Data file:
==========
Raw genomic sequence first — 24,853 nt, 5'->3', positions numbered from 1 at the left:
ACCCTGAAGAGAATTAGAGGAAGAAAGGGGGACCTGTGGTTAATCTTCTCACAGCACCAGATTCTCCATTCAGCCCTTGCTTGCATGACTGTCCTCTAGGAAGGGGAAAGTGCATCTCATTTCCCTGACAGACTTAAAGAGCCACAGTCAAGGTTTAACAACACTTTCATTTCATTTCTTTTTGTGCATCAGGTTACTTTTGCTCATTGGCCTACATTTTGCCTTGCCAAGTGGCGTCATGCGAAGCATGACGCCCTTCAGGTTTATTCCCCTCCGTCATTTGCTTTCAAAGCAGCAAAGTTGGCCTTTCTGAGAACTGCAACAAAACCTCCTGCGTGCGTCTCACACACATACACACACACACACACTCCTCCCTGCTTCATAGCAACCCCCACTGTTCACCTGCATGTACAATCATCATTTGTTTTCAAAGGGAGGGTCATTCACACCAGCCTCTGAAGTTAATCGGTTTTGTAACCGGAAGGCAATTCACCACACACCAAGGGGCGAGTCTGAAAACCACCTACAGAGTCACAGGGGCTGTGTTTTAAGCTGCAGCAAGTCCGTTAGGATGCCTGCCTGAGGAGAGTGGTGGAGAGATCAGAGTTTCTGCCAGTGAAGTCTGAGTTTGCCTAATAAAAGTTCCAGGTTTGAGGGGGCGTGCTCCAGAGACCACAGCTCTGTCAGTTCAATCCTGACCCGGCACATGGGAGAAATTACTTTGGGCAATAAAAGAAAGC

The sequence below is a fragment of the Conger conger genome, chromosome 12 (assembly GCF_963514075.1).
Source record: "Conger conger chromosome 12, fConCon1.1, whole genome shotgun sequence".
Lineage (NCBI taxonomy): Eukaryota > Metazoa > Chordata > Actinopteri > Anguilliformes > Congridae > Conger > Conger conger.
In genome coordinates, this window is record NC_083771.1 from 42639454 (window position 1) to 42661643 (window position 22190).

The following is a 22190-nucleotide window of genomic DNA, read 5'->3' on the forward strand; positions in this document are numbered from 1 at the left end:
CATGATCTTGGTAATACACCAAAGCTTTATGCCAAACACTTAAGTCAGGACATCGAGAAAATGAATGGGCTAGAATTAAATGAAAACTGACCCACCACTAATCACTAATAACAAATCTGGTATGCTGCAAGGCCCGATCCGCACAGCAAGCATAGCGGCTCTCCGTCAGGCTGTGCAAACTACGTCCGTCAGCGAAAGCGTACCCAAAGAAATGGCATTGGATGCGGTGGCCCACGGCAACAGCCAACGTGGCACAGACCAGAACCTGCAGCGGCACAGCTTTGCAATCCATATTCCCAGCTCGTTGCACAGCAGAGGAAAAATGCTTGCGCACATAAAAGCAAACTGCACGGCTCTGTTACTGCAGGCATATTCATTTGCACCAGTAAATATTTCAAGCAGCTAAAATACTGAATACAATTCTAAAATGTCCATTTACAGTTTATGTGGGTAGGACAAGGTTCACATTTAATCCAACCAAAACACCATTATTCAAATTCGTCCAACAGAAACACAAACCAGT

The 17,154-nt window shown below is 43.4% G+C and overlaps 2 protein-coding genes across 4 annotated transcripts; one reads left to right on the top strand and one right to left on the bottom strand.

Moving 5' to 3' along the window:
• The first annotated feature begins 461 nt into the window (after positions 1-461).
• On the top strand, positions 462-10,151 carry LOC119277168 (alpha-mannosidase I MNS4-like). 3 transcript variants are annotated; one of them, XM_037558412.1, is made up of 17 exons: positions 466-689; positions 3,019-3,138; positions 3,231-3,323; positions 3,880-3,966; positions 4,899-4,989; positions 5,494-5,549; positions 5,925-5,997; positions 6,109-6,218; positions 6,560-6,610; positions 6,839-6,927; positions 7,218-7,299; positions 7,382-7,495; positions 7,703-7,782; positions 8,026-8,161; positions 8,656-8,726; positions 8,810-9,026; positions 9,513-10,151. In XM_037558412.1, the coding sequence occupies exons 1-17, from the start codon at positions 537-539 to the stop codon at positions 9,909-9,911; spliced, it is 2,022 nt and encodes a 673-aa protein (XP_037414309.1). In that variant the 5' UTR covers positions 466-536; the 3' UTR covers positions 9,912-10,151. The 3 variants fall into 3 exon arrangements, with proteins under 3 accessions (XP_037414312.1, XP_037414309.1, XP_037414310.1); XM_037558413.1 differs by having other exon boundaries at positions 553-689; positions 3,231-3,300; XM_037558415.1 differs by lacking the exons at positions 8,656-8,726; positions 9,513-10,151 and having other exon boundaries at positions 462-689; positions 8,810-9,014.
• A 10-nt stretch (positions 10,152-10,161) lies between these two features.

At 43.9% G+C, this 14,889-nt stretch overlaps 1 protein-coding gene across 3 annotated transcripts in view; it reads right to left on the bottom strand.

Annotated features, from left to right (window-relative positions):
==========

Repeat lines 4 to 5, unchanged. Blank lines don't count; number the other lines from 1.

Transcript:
Source record: "Conger conger chromosome 12, fConCon1.1, whole genome shotgun sequence".
Lineage (NCBI taxonomy): Eukaryota > Metazoa > Chordata > Actinopteri > Anguilliformes > Congridae > Conger > Conger conger.